Tuesday, April 03, 2012
The Canadian film 7 Days describes a fictional story in which a Quebec surgeon's eight year old daughter, a lovely and beloved only child, is raped and murdered in a park. Upon learning that the police have apprehended the perpetrator, the grief stricken father decides to take revenge. He abducts the suspect while the suspect is being brought to his trial. Over the course of seven days, the father uses his surgical skills and equipment to brutally torture his daughter's killer. I am not going to spoil the movie, however suffice to say, by the time the father is interrupted by the police, the killer is no longer in good health.
Frankly, I was shaken by this movie on many levels, not the least because I am the father of two small daughters.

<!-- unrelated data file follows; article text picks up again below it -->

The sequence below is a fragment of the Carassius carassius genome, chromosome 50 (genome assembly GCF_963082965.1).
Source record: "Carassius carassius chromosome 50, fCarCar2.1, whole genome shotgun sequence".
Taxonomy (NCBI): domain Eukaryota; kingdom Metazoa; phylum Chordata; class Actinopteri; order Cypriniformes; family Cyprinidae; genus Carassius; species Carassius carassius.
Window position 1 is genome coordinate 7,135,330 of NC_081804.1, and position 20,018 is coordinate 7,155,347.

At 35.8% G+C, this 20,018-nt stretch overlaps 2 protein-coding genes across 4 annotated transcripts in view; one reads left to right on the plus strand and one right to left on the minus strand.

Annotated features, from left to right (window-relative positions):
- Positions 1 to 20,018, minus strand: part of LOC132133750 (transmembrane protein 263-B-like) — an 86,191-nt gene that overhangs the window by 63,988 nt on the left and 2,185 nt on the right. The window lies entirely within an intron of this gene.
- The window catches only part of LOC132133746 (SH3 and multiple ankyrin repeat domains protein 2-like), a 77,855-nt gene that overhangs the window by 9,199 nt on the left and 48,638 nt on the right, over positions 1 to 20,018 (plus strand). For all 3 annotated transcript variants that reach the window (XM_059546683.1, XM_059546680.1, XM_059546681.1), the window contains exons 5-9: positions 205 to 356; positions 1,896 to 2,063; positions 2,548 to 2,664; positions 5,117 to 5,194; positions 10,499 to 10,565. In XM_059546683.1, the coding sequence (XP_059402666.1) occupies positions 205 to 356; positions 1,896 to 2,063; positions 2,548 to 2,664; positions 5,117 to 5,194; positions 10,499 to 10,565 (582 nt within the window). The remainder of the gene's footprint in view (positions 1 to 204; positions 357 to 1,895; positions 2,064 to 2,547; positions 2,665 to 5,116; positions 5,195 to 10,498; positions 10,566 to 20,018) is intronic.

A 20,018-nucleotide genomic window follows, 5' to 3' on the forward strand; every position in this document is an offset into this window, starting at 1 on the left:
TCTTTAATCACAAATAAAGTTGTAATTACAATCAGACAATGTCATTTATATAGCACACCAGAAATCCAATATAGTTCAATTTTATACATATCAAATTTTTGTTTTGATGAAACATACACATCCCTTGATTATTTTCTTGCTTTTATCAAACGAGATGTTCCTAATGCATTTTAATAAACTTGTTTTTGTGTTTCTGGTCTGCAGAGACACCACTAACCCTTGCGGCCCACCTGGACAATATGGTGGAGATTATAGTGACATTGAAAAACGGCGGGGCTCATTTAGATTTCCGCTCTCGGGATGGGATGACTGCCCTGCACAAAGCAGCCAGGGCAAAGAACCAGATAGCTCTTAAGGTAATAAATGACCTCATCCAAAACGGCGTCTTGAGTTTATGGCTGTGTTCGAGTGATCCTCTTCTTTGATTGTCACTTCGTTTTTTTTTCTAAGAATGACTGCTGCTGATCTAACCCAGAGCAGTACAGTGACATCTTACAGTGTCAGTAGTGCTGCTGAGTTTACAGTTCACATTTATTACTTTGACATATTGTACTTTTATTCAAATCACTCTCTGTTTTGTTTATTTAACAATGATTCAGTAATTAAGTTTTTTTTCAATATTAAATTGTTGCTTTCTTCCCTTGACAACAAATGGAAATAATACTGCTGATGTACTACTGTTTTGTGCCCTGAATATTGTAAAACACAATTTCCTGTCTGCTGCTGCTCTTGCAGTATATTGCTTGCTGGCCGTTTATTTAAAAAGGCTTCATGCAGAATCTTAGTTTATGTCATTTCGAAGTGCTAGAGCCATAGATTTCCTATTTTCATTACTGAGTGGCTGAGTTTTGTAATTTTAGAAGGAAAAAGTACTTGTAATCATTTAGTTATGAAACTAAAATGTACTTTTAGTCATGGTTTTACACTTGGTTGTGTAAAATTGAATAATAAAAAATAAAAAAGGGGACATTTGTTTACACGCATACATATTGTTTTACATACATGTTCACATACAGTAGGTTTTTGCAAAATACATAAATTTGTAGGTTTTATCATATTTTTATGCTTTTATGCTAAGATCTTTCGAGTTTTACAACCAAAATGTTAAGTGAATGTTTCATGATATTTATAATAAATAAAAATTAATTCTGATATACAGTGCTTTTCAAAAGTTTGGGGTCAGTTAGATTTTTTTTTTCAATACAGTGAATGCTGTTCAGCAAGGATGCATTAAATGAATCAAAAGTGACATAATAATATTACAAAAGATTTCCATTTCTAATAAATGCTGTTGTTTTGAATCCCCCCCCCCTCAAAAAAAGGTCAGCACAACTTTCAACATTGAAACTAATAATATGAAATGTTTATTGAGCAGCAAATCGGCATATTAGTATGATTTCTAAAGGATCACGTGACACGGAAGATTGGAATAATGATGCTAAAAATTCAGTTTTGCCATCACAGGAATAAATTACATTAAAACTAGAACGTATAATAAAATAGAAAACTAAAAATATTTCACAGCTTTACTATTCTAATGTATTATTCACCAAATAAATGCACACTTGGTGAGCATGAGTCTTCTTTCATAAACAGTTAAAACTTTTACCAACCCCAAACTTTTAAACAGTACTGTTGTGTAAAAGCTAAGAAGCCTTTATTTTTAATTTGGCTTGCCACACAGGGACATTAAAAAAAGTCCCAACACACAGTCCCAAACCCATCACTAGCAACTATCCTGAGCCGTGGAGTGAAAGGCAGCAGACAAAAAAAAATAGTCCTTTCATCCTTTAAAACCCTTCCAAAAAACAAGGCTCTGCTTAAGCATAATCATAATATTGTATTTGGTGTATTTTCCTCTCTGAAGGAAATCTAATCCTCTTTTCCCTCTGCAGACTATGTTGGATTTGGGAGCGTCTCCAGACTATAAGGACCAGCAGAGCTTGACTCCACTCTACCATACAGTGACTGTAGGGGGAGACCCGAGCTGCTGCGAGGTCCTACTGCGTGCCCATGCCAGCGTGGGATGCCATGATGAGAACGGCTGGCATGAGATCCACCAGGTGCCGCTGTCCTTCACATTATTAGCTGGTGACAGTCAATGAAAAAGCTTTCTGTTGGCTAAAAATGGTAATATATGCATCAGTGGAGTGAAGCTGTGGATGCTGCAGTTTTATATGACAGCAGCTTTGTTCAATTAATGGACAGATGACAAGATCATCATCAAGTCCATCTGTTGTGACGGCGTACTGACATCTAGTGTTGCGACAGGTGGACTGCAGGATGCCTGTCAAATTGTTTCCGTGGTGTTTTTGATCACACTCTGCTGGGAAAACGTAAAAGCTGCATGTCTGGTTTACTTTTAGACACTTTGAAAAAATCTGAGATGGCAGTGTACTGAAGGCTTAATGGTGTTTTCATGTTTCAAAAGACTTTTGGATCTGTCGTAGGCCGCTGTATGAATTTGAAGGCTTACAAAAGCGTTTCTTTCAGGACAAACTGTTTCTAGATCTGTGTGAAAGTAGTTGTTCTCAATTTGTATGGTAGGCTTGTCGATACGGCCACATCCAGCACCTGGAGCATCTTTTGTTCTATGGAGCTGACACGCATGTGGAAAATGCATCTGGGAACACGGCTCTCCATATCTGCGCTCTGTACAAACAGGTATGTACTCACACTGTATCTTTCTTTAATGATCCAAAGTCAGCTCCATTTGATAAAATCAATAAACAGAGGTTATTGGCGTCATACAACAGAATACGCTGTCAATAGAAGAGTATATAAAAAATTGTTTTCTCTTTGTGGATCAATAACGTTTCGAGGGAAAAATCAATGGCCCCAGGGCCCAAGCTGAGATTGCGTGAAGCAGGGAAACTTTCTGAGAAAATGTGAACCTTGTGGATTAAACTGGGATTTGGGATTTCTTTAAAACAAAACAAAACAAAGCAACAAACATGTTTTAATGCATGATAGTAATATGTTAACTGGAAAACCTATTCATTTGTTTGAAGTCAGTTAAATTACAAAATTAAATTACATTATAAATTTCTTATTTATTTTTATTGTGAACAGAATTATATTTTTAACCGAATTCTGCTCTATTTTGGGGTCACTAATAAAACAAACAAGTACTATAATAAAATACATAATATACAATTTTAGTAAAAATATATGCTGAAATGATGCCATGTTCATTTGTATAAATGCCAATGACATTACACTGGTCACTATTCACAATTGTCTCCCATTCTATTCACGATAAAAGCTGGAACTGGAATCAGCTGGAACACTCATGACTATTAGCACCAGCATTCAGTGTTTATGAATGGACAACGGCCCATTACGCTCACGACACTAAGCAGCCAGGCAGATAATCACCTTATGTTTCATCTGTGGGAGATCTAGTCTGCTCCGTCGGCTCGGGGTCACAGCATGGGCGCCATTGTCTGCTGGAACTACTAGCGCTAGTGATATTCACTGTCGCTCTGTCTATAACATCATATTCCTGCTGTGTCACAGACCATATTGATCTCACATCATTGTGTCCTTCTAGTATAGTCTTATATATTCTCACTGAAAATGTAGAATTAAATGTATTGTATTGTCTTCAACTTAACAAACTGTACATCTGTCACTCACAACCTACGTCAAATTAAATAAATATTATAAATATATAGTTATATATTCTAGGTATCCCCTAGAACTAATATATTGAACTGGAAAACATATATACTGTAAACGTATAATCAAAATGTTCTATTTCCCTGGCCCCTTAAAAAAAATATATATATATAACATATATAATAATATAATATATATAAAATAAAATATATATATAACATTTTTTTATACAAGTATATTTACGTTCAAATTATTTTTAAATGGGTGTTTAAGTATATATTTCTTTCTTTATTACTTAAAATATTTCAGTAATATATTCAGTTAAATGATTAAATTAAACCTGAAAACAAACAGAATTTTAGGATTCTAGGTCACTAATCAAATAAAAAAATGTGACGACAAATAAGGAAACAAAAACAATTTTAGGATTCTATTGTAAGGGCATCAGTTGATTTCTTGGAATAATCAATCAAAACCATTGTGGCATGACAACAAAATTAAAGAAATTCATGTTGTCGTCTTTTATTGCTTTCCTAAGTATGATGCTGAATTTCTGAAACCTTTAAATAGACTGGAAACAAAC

However, as Jews, this story should fill us with an immense fear of God. This story can help us comprehend the potentially incomprehensible and inescapable punishment for sin.
The Ramban wrote in Shaar haGemul that one moment of suffering in hell is worse than suffering like Job for seventy years in this world. Whatever horrific suffering a person can imagine enduring in this world, for seven days or even for seventy years, it is nevertheless not comparable to a moment in hell.
Posted by jewish philosopher at 10:31 PM